India Has Its Fair Share of EHG
Investors coming to the Indian shores in search of sustainable stalwarts need to understand that India ranks as a high risk on the ESG front though Indian companies are fast becoming aware of the incentives of appearing environment friendly and sustainable. It becomes even more complicated at a corporate level for it involves the restructuring of entire manufacturing processes, inspecting every bit of waste produced, setting up teams to check on the carbon footprint of the corporation – and extending this to the supply chain. For these reasons, greenwashing in India could be rampant.
Governance Approach to Navigate the Corporate Spin
“Greenwashing” at the end of the day is a matter of ethics; it is a spin of corporate social responsibility in declaring itself as an environmentally friendly company whereas, in reality, the company may not live up to its commitment. Hence, it boils down to “Corporate Governance”. It effectively means assessing the credibility of the Board and the management of the company and analyzing the decisions. How these decisions have impacted different stakeholders gives evidence of the principles they stand for and the value systems they follow.
Quantum has used our proprietary integrity screen to navigate exemplars of bad corporate Governance in India since 1996. In our ESG framework, as with many others, Governance sits at the heart of the analysis. We believe that shortcomings on corporate accountability go hand in hand with poor performance on the social and environmental fronts, making it a good proxy for wider problems.
Not “tick the box” Desk Research
Source: QASL Research
Quantum believes that verification of ESG credentials still warrant a detective lens and one cannot and must not rely on self-disclosures. A comparative analysis of a company’s data on various parameters v/s datasets for all companies within a sector can provide reasons for inquiry. Information can also be obtained from many unconventional sources like NGOs, local community, regional / regulatory boards. We aim to meet sustainability officers or key management personnel to understand the ESG strategy of a company and seek answers to our queries.
Many companies create the impression that they are doing the right thing for sustainability, but then fail to produce relevant and tangible information about the action they are taking. Further, we visit plants - including that of supply chains - to get a first-hand verification of the tall claims. (Not green washing our way through, we disclose that such visits have not been possible over the last one year due to Covid-19!) Furthermore, a 360-degree check by interacting with dealers, vendors, employees, customers, and regulators does go a long way in identifying any inflated or absurd claims made by the company.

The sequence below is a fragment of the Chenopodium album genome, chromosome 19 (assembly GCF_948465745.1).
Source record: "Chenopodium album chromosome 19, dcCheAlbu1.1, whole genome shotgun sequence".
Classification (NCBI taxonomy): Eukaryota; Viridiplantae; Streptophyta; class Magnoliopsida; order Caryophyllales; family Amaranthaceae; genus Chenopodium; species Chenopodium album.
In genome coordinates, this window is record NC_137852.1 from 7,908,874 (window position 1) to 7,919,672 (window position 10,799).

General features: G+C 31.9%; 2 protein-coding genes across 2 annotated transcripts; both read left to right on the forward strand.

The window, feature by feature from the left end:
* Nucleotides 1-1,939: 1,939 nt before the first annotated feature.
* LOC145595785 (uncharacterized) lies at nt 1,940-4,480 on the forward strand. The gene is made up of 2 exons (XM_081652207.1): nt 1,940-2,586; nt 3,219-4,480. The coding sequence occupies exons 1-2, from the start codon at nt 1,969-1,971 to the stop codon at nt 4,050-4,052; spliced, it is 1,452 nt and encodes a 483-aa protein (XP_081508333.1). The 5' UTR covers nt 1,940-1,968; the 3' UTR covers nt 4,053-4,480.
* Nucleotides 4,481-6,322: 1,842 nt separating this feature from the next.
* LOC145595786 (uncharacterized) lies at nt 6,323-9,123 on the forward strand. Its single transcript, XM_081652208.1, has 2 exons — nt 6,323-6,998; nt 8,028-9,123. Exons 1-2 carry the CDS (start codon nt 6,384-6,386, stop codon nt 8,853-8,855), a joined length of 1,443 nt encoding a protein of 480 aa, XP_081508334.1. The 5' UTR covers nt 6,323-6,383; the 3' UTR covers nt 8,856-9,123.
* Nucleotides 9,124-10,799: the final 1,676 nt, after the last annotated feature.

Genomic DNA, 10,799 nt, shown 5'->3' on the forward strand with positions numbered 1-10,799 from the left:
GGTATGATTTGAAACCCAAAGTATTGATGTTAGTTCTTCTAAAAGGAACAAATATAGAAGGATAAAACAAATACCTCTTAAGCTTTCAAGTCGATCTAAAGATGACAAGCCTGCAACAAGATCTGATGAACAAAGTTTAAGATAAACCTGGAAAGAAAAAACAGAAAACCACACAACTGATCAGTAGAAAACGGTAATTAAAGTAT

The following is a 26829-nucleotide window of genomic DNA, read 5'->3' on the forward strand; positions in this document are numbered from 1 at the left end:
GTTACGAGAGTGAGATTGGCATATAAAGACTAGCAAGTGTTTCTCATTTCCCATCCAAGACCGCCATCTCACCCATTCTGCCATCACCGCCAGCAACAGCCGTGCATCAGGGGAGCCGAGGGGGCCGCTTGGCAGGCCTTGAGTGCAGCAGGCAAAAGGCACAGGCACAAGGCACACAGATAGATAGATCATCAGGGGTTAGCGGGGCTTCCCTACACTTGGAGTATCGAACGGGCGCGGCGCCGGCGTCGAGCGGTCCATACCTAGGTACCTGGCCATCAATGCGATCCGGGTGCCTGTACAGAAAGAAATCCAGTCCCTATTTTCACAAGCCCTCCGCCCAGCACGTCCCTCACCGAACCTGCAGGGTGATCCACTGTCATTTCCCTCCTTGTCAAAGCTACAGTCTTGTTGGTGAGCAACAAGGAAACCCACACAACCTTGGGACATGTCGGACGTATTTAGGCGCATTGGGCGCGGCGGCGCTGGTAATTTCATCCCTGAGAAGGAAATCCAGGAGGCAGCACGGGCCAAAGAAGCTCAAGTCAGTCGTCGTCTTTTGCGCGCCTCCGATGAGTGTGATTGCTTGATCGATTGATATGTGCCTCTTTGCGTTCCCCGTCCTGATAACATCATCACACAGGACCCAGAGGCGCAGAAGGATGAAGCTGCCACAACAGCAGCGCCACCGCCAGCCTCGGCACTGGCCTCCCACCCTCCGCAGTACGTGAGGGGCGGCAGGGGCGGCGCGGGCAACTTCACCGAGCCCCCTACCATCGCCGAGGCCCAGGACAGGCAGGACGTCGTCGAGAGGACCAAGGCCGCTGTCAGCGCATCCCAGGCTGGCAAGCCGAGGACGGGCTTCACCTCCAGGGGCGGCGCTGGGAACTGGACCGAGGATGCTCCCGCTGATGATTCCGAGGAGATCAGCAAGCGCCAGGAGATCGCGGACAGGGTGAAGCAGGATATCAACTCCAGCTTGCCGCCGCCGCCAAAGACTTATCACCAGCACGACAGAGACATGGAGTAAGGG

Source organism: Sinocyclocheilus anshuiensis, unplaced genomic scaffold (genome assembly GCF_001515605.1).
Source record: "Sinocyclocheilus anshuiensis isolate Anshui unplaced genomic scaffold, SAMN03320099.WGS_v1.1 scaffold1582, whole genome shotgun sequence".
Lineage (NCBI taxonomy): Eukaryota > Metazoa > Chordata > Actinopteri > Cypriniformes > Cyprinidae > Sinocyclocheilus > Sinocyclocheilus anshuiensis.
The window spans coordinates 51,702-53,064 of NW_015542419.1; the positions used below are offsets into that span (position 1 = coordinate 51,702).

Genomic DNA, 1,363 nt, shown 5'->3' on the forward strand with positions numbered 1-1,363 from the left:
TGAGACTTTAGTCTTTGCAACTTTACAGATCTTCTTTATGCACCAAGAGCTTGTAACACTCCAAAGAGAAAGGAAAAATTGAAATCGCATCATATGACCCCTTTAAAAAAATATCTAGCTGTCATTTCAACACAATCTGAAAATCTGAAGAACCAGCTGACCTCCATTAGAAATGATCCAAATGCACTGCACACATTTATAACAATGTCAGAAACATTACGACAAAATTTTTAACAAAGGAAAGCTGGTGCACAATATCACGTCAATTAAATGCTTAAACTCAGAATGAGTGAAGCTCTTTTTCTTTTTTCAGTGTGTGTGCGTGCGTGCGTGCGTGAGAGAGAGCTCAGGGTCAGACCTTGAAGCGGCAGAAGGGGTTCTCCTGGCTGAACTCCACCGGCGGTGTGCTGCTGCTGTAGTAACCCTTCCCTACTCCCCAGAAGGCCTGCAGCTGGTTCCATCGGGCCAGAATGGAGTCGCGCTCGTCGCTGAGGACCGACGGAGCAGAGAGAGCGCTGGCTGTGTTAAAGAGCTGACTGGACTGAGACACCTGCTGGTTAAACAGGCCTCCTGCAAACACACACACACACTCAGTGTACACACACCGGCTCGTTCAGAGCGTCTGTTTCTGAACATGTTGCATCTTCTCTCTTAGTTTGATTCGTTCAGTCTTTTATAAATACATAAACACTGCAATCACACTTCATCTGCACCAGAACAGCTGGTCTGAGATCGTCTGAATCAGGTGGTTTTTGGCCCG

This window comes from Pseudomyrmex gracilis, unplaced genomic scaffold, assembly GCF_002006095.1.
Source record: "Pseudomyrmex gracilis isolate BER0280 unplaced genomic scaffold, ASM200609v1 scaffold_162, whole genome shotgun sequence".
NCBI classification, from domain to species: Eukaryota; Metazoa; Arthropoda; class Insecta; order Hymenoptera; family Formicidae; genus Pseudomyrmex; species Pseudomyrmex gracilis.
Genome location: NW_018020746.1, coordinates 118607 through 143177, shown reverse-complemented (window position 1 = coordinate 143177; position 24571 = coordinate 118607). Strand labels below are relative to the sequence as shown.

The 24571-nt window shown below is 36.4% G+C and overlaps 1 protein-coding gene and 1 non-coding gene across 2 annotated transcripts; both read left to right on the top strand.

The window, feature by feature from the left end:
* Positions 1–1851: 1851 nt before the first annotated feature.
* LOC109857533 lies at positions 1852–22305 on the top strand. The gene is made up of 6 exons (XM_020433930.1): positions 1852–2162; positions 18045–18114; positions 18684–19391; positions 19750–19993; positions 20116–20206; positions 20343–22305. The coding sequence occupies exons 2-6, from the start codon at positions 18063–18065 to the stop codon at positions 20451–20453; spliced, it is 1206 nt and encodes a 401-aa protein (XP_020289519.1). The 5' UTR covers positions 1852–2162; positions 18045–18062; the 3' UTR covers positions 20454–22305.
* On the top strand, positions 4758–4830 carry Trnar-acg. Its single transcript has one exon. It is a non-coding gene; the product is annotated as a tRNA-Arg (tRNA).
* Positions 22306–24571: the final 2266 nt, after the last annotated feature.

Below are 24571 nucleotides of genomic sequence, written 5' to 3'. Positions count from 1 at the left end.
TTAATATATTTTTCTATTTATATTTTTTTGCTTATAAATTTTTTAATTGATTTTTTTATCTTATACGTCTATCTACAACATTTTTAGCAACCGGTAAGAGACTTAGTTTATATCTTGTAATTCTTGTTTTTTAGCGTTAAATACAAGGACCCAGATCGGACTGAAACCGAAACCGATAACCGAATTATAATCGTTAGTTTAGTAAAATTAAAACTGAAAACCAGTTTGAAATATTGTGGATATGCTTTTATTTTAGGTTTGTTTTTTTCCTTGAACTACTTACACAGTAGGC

The following example would serve as evidence of our process:
A power company in India has been providing a sustainability report since the last 10 years with significant disclosures. Incrementally, the company has been moving away from conventional thermal power to renewables portfolio and promising to keep incrementally shifting towards renewables. This would probably convince one on the intent and ESG credentials of the company. However, once we dug deeper, we discovered that one of its largest power projects was plagued with issues like local community protests and noncompliance with ambient air quality norms – and did not find any mention in the sugared sustainability reports. Pollution control board filings showed the company had sought exemptions from complying with emission norms. The company sighted its inability to import coal due to regulations and given that Sox emissions from domestic coal are higher, it be granted exemptions. The glorious sustainability reports did not mention any of this - is and is a good example of how a company would reduce pollution control costs for prioritizing profits over planet and community.
Green is the new black
With “green” fast becoming the new “black,” this tendency to appear sustainable takes the form of “greenwashing.” Such companies believe that it is harder to pursue the sustainability journey than to trick people into believing that you have done so. Greenwashing is a temporary measure that might help organisations for a while but, in the long run, it just does not work. If these companies give these issues some serious consideration, they will realise that the payoff from wholeheartedly adopting sustainability practices is far greater and more satisfying than running a con game. Clearly, all this greenwashing detective work could be easier if investors and the public had a standardized approach and robust set of data to compare. Private ratings systems can be unreliable and corporate reporting is spotty and hard to compare. Thus, till better regulations bring greater transparency, standardization of disclosures and quality ESG actions, investors would have to account for the fact that what you see is often not what you are told it is. ESG sometimes can be EHG. As the fine print at the bottom of every invoice says: Buyer Beware!